You can either run on high test (sugar) or diesel (fats) so increasing fats will offset the carb reduction but if you are going to reduce carbs you want to optimize your fat based metabolism and reduce carbs to a threshold where this is possible.
If one is so poorly off that they can only afford ramen noodles and no name kraft dinner then it is going to cost more to eat at fast food restaurants or to start cooking healthy home-made meals but those home cooked meals can actually cost a great deal less than fast food.
Another issue is that we have a generation of people who do not how to plan and cook meals.
My oldest daughter likes her chicken nuggets and has her own money to spend, up here in Canada the nuggets are real chicken and a meal costs her $10.00
I can cook a lot of awesome food for $10.00.
I do all the cooking in our house. The kids know that eating at a restaurant is a treat. For one reasonable meal out, we can eat about 3 nice meals in. Learning to cook a reasonable series of dinners should be required prior to having children.
If something we use goes on sale, we stock up so right now our freezer is full of beef heart (which is cheaper anyways) and I purchased a good deal of pork liver from a local supplier and it does not get any better than this for quality or taste.
I will be ordering a side of organic beef from a local producer in a few weeks and perhaps get a whole lamb (also organic) and have a good line on a supply of fresh goats milk and we get our eggs locally. This works out to be cheaper than buying from the grocery store (meat wise) and the quality is much better.
Our fridge is full of green vegetables and this summer we'll plant the garden with our favourite greens and herbs and won't waste space by planting more than a few red potatoes.
Because a low carb diet is also more nutritionally dense the quantity of food we eat does not have to be as much as it would if it included a lot of carbs.
As we can't grow coconuts I buy our organic coconut oil at Costco for a very good price... $18.00 for 54 oz and this lasts us a few weeks and comprises 1/4 of our daily caloric intake.
Our children are learning how to plan and cook meals, our youngest is on board with the whole low carb diet after realizing how crappy she felt after a weekend carb fest with her girlfriends... all she wanted to do was eat bacon for a few days.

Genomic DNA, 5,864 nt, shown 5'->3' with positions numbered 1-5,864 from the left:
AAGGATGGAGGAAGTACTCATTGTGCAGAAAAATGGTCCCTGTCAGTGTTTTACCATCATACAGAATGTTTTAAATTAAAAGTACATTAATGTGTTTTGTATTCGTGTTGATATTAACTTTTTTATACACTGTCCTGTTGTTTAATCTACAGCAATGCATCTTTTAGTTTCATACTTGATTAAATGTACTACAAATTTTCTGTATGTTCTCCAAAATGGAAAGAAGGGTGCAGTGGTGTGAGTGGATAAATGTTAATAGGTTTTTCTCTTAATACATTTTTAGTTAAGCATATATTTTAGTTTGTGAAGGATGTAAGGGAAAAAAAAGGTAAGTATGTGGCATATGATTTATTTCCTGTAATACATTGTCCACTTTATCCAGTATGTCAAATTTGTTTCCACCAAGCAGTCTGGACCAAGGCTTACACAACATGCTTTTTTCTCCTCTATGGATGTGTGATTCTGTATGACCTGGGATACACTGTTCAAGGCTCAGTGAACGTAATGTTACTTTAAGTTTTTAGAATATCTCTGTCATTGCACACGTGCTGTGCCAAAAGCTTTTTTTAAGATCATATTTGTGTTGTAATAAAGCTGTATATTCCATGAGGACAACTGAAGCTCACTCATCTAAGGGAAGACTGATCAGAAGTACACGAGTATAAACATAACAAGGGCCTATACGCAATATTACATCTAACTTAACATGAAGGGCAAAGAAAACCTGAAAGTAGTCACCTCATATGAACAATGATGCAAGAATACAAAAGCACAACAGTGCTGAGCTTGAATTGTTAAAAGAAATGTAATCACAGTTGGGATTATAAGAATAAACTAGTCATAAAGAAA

Eating out is far too expensive, what we would spend on a modest dinner for four can fill up our fridge for half a week and the ladies agree that I am a far better cook.
The first law of thermodynamics states that in a closed system, energy can neither be created nor destroyed, only transformed or transferred.
Some people have dumbed this down to the mantra of "calories in / calories out" and try to apply this to human beings which are not a closed system and subject to countless variables.
Most people don't understand the metabolic process very well...and would guess most aren't married to someone who has a deep background in biochemistry and cellular biology.
There are all different kinds of diets and what works for one person might not work for another. If the way you choose to eat helps you lose weight and get healthier, go for it, because that's really what we're all looking for, isn't it?
There are all sorts of studies showing the pros and cons of different diets, so I don't think we're going to really come to a scientific conclusion about any of them here on a cycling forum.
This thread was started so that people who like to eat a certain way can discuss it and help each other out. If it doesn't appeal to you, feel free to start another thread highlighting your own dietary preferences. I don't want the debating/arguing to derail the thread and get it closed.
Thanks for your cooperation.
I don't really care for the notion that the human body doesn't follow the first law of thermo. At the end of the day, it does. It just depends how you are doing your accounting.
Eating ketogenic has a number of aspects to it that helps weight loss. You will probably raise your resting metabolism. You will also probably tend to eat fewer calories through the day due to the high satiety of the food. In my experience, it's a good tool, but it's not magic. There are short-comings.
It's possible to gain weight eating a ketogenic diet. There are mechanisms beyond insulin that allow fat storage. It's still possible to overrun your metabolism, but it's simply less likely.